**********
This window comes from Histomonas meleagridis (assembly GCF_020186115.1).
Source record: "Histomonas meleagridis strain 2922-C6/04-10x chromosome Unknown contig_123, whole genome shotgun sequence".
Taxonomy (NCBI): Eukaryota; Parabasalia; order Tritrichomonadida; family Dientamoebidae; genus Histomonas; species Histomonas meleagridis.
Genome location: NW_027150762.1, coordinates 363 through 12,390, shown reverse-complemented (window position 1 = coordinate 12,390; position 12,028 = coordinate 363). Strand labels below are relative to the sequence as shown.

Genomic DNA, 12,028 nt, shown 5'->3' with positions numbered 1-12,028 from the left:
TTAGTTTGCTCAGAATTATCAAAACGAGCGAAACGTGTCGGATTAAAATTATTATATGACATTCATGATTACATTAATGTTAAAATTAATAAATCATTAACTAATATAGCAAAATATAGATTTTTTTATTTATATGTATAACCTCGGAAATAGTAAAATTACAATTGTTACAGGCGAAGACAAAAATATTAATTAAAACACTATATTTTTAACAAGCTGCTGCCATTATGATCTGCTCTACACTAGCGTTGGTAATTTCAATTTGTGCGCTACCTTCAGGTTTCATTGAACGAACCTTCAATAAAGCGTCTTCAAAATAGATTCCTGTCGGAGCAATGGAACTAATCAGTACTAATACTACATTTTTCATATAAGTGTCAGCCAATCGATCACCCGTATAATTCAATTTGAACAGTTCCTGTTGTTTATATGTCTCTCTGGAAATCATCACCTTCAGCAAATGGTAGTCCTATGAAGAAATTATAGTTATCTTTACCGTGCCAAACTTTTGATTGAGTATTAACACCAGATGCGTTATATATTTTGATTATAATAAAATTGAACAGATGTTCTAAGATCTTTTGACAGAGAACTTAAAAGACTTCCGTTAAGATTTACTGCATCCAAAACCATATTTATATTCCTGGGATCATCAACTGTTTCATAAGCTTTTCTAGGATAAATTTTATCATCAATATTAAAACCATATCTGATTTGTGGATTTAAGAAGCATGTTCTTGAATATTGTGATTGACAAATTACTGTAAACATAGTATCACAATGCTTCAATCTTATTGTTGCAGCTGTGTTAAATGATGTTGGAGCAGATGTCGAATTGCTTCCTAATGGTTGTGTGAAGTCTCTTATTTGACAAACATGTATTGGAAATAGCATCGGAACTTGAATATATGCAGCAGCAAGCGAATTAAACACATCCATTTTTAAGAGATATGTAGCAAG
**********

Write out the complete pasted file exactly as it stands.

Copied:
This window comes from Histomonas meleagridis (assembly GCF_020186115.1).
Source record: "Histomonas meleagridis strain 2922-C6/04-10x chromosome Unknown contig_123, whole genome shotgun sequence".
Taxonomy (NCBI): Eukaryota; Parabasalia; order Tritrichomonadida; family Dientamoebidae; genus Histomonas; species Histomonas meleagridis.
Genome location: NW_027150762.1, coordinates 363 through 12,390, shown reverse-complemented (window position 1 = coordinate 12,390; position 12,028 = coordinate 363). Strand labels below are relative to the sequence as shown.

Genomic DNA, 12,028 nt, shown 5'->3' with positions numbered 1-12,028 from the left:
TTAGTTTGCTCAGAATTATCAAAACGAGCGAAACGTGTCGGATTAAAATTATTATATGACATTCATGATTACATTAATGTTAAAATTAATAAATCATTAACTAATATAGCAAAATATAGATTTTTTTATTTATATGTATAACCTCGGAAATAGTAAAATTACAATTGTTACAGGCGAAGACAAAAATATTAATTAAAACACTATATTTTTAACAAGCTGCTGCCATTATGATCTGCTCTACACTAGCGTTGGTAATTTCAATTTGTGCGCTACCTTCAGGTTTCATTGAACGAACCTTCAATAAAGCGTCTTCAAAATAGATTCCTGTCGGAGCAATGGAACTAATCAGTACTAATACTACATTTTTCATATAAGTGTCAGCCAATCGATCACCCGTATAATTCAATTTGAACAGTTCCTGTTGTTTATATGTCTCTCTGGAAATCATCACCTTCAGCAAATGGTAGTCCTATGAAGAAATTATAGTTATCTTTACCGTGCCAAACTTTTGATTGAGTATTAACACCAGATGCGTTATATATTTTGATTATAATAAAATTGAACAGATGTTCTAAGATCTTTTGACAGAGAACTTAAAAGACTTCCGTTAAGATTTACTGCATCCAAAACCATATTTATATTCCTGGGATCATCAACTGTTTCATAAGCTTTTCTAGGATAAATTTTATCATCAATATTAAAACCATATCTGATTTGTGGATTTAAGAAGCATGTTCTTGAATATTGTGATTGACAAATTACTGTAAACATAGTATCACAATGCTTCAATCTTATTGTTGCAGCTGTGTTAAATGATGTTGGAGCAGATGTCGAATTGCTTCCTAATGGTTGTGTGAAGTCTCTTATTTGACAAACATGTATTGGAAATAGCATCGGAACTTGAATATATGCAGCAGCAAGCGAATTAAACACATCCATTTTTAAGAGATATGTAGCAAG